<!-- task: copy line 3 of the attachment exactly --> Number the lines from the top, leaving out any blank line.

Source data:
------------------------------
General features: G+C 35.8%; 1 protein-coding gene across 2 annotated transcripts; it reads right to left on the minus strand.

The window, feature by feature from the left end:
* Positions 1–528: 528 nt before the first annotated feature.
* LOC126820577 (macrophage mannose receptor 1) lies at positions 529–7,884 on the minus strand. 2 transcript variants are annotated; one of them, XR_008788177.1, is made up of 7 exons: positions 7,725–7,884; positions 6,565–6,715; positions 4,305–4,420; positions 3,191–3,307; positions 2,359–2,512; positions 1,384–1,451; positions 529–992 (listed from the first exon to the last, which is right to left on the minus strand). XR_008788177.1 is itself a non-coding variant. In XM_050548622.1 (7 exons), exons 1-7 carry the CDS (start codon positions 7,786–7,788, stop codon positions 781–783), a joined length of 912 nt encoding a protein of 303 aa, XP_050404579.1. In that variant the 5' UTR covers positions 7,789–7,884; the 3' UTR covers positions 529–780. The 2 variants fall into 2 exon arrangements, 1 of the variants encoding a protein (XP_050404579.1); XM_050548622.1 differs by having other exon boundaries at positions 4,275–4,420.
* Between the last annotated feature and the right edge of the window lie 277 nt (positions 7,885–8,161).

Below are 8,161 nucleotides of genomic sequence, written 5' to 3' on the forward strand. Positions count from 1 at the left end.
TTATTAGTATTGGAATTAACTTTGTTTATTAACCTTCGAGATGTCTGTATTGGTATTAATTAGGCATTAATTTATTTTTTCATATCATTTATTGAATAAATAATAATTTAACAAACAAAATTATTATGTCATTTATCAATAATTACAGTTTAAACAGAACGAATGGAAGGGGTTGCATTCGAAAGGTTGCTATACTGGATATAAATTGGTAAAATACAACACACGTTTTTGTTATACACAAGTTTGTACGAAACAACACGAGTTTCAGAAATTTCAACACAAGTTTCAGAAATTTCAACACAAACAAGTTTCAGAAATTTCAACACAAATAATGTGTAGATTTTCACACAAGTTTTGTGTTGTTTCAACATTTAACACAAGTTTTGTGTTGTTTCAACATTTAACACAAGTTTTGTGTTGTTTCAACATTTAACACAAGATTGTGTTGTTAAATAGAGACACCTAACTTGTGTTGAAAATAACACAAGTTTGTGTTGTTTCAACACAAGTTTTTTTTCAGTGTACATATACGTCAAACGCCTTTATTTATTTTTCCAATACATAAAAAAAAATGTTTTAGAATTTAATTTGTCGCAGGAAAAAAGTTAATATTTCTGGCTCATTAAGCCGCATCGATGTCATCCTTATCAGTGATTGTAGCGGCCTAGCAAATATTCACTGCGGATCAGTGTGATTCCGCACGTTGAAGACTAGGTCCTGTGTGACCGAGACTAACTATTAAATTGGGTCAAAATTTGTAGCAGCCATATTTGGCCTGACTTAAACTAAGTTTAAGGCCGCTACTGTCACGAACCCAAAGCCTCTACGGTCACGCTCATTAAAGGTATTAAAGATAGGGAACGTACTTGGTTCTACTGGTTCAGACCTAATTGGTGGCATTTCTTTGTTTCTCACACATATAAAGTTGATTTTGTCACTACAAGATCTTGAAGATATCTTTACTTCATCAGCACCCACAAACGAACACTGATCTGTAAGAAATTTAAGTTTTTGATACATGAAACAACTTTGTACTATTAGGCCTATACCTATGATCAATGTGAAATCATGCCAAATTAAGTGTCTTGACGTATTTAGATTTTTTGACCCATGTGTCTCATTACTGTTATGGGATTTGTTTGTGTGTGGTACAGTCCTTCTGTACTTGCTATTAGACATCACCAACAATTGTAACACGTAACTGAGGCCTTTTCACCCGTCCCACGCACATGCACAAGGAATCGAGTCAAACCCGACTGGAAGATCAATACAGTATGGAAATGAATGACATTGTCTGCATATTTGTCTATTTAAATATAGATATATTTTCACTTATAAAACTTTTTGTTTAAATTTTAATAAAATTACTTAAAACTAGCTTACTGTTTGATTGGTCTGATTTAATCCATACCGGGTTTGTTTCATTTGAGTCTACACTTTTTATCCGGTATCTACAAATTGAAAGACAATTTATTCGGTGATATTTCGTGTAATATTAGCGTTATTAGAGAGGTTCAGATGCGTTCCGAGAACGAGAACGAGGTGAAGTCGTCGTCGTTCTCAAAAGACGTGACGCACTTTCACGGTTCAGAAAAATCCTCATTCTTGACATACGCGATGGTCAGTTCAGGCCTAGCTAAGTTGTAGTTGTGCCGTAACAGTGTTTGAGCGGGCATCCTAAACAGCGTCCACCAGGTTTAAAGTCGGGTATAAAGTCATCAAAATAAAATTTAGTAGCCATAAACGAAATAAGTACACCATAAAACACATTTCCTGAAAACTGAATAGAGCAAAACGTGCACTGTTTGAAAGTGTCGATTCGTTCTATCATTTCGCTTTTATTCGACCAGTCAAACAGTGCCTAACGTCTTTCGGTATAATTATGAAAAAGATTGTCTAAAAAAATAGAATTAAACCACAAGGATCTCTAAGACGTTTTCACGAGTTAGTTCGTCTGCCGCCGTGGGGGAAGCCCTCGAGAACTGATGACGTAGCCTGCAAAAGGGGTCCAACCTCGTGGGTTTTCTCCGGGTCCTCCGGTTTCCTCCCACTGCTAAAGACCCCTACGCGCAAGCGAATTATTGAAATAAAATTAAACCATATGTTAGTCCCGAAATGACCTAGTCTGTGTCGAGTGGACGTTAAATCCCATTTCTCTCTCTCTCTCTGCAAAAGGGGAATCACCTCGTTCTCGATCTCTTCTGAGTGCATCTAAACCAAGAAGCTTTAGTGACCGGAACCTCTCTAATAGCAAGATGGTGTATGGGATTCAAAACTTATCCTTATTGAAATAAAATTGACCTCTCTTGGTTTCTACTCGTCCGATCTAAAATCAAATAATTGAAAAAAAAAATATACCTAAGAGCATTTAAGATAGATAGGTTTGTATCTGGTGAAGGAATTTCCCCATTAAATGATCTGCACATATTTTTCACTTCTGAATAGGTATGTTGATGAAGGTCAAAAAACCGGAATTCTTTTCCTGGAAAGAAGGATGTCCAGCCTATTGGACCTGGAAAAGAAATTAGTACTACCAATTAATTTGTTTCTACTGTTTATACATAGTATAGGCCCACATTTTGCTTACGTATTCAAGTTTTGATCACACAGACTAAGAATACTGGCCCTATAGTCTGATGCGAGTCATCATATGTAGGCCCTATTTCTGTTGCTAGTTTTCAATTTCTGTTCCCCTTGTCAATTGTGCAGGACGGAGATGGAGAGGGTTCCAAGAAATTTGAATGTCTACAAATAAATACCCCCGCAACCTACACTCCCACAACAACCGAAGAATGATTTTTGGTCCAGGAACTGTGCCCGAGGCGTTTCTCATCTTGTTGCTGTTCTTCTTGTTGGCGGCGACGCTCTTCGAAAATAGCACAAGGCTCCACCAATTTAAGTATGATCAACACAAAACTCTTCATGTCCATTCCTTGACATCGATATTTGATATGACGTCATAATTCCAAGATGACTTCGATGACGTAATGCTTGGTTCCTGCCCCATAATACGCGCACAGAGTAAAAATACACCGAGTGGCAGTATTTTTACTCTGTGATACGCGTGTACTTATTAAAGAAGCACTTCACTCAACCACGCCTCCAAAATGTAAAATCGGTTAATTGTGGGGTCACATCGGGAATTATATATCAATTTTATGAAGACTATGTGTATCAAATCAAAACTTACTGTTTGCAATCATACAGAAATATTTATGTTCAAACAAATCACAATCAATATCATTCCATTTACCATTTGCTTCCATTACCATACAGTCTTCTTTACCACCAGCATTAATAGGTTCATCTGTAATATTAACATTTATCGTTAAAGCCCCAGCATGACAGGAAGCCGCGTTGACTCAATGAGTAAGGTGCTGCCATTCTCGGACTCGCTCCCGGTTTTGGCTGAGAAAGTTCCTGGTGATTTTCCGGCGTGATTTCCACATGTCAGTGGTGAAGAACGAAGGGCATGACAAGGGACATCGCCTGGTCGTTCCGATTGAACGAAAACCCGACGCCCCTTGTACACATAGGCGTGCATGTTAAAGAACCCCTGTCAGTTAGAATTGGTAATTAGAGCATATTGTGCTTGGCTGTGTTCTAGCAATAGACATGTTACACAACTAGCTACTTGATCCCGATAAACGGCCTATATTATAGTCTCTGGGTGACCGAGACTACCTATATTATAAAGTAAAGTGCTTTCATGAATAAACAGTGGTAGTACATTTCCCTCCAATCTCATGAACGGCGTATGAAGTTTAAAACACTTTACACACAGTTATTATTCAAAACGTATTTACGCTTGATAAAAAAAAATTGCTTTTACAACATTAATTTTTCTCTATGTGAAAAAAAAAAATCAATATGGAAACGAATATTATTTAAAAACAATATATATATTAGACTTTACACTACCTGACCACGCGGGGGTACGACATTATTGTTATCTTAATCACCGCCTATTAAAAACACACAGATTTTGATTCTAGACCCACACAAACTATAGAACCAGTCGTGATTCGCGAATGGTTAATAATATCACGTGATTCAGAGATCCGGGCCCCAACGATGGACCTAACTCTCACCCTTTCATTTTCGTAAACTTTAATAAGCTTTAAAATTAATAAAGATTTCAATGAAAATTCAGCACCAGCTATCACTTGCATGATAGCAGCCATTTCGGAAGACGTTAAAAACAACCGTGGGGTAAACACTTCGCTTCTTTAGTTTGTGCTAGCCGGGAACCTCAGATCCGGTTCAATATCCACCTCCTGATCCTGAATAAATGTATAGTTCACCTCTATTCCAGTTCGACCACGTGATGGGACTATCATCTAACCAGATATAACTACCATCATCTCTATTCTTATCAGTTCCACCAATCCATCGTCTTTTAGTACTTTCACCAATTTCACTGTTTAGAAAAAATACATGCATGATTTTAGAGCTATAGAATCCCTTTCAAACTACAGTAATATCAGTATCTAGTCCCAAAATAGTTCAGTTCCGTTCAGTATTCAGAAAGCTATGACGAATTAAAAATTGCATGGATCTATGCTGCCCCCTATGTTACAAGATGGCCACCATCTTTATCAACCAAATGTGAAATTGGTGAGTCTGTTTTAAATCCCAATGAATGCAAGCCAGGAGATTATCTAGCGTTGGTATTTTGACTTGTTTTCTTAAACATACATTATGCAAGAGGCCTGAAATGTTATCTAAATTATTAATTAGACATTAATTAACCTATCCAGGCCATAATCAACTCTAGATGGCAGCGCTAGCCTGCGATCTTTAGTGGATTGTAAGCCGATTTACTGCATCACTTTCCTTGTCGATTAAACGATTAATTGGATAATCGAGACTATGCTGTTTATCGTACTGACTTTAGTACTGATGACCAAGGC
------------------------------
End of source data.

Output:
* Positions 1–528: 528 nt before the first annotated feature.